Windsurfing in Schumpeter’s gale

One of the most evocative concepts in economics is “creative destruction.” In Joseph Schumpeter’s 1942 book, Capitalism, Socialism and Democracy, he described this force as a quintessential part of capitalism. The new destroys the old. Whole industries disappear as people figure out new ways of doing things. This upheaval isn’t just a side-effect of capitalism — it’s how it works (incidentally, it seems to be one of the reasons Karl Marx, writing much earlier, and Schumpeter himself, thought the system could be doomed). Part of being in a market economy, wrote Schumpeter, is recognizing that it “not only never is but never can be stationary.” We live in a “perennial gale of creative destruction.”

When we think of gales, the image that comes to mind is often of shipwrecked souls battered about by such storms. It is of people tossed around by forces beyond their control: going into the newspaper business, let’s say, only to find that — in Rupert Murdoch’s dramatic re-telling of Philip Meyer’s more nuanced point — the last print newspaper will be published (and then hit the recycling bin) sometime in April 2043. It is this mindset that has parents asking the question of what careers they can tell their children to pursue that will be decently compensated and safe.

But what if you build your career knowing that there are no safe careers? Is it possible to figure out a way to enjoy the excitement of the tumult? Can one go windsurfing in Schumpeter’s gale?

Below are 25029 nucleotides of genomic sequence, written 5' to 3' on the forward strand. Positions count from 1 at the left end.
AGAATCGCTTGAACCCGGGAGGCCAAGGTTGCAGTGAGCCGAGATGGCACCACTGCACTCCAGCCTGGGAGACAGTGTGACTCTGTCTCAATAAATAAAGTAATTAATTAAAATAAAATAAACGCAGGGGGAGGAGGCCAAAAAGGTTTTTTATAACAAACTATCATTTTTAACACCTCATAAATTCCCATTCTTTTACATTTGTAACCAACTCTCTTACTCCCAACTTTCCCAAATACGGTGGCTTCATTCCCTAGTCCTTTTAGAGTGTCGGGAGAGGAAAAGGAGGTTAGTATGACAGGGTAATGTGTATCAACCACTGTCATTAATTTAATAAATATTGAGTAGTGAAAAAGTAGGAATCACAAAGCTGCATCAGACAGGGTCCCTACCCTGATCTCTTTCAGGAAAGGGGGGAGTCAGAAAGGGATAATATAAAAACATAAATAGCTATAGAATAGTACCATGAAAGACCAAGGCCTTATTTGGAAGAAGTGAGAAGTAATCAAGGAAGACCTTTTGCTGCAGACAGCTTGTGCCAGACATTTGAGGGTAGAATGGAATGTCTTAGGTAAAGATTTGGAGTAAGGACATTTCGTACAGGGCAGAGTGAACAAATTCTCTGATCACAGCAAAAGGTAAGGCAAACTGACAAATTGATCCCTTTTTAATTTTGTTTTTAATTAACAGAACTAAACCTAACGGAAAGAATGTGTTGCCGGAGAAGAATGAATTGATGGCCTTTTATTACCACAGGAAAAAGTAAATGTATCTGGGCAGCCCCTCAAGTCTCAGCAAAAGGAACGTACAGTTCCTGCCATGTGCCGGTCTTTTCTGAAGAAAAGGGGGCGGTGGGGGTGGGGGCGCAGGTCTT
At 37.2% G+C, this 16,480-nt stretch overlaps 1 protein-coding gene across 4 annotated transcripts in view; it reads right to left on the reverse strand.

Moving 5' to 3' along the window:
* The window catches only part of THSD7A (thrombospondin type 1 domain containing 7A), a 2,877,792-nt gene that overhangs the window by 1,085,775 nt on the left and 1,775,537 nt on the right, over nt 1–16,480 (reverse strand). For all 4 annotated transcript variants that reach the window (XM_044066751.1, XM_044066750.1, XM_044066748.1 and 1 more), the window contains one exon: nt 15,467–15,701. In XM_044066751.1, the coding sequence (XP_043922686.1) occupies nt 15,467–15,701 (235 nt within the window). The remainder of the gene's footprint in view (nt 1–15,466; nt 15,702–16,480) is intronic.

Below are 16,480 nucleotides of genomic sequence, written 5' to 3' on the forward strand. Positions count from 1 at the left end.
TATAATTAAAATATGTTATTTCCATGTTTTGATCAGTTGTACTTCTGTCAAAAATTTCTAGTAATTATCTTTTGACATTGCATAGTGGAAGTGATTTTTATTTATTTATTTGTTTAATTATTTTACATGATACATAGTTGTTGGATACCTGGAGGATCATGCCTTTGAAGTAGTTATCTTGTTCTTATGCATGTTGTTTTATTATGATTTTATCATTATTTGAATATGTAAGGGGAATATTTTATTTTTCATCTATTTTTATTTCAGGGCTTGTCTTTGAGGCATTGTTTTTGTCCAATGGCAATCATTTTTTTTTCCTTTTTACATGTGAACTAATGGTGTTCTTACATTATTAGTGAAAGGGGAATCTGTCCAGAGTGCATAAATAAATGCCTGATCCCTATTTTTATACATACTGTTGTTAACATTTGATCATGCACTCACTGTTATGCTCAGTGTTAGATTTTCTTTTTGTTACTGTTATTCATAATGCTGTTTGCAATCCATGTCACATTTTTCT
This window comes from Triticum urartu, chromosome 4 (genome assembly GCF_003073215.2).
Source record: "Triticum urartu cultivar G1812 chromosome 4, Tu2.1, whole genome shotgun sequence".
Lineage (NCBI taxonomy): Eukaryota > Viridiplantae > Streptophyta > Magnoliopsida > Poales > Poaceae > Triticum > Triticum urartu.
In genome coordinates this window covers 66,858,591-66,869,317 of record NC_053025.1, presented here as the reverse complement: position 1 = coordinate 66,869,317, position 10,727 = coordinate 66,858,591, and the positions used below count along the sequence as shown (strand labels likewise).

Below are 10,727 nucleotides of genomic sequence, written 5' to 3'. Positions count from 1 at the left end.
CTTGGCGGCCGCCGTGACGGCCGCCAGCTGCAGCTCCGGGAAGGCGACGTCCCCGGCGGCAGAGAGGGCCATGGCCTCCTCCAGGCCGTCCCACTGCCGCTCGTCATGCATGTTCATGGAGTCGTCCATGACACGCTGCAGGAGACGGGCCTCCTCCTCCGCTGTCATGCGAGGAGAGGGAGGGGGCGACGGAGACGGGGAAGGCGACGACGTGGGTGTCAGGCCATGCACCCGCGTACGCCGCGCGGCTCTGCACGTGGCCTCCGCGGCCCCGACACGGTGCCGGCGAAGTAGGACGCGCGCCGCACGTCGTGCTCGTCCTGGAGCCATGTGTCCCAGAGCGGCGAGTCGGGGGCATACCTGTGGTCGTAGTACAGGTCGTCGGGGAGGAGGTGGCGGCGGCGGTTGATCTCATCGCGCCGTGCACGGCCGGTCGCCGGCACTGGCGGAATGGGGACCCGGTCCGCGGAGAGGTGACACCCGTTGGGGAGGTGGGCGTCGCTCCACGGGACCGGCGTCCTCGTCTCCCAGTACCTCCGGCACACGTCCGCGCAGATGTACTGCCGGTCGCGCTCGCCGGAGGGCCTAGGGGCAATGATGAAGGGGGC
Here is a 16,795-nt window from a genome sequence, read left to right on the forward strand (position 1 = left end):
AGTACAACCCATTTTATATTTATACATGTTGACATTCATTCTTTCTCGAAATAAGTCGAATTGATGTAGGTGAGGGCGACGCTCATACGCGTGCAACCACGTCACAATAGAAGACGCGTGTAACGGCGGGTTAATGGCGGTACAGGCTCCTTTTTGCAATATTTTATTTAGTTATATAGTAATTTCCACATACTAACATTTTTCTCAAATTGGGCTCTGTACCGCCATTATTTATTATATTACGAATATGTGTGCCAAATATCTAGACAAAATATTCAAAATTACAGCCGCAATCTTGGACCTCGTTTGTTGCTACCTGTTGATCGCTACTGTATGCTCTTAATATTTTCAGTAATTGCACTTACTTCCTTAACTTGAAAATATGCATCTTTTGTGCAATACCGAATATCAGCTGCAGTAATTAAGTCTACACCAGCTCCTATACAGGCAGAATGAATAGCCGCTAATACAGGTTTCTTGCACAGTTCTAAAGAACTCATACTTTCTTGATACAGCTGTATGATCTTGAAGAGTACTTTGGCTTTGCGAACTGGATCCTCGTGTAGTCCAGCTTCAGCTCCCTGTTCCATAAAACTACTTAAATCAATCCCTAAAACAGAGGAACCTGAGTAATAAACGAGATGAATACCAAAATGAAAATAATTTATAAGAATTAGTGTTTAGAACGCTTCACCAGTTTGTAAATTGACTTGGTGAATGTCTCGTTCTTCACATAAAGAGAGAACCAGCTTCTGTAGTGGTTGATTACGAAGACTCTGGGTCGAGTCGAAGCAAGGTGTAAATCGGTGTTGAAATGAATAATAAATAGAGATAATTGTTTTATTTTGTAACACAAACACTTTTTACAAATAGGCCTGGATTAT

I’ve been thinking of that in light of recent changes in the business of the written word. When I grew up wanting to be a writer, what I pictured myself writing was physical books (and perhaps articles in physical newspapers and magazines). One of the skills I learned in my brief tenure at USA Today was getting rid of “widows” — lines at the end of a paragraph that only contain a word or two. To fit more text into the space, you edit out the widows so end-of-paragraph lines go more than halfway across the column. Suffice to say, this is a slightly-less-useful skill in the digital age when we are not bound by the constraints of physical space. What is useful? Figuring out how to say anything in 10-25% fewer words. In general, that makes most writing better and is a transferable skill to any medium we might communicate through in the future.

Part of skimming along on the waves of this gale involves figuring out one’s essential skills — the things one is good at, or can become good at — and then figuring out all the ways such skills can be deployed. Pharmaceutical companies may be firing their sales reps, but the skill of convincing people to buy and do things is not going away. People who design beautiful things in one medium can learn to design beautiful things in another medium; people who look for trends and patterns in one industry’s set of data can look for trends and patterns elsewhere.

Because the movement of labor is not entirely frictionless, there are currently obstacles to smooth, windsurfing joy. Part of this is that we used to believe jobs were long-term things (see my article on Fortune’s advice to the class of 1956 for more on this). If you know this isn’t true, you behave differently: you take charge of your own training, you build a network of people across industries and organizations and tenures, you become more interested in pointing to things in your own portfolio of accomplishments than the dates and names of organizations on your resume. You behave differently financially too. There are few careers, these days, that allow you to assume your financial position will improve in a linear fashion on the basis of your W-2 income.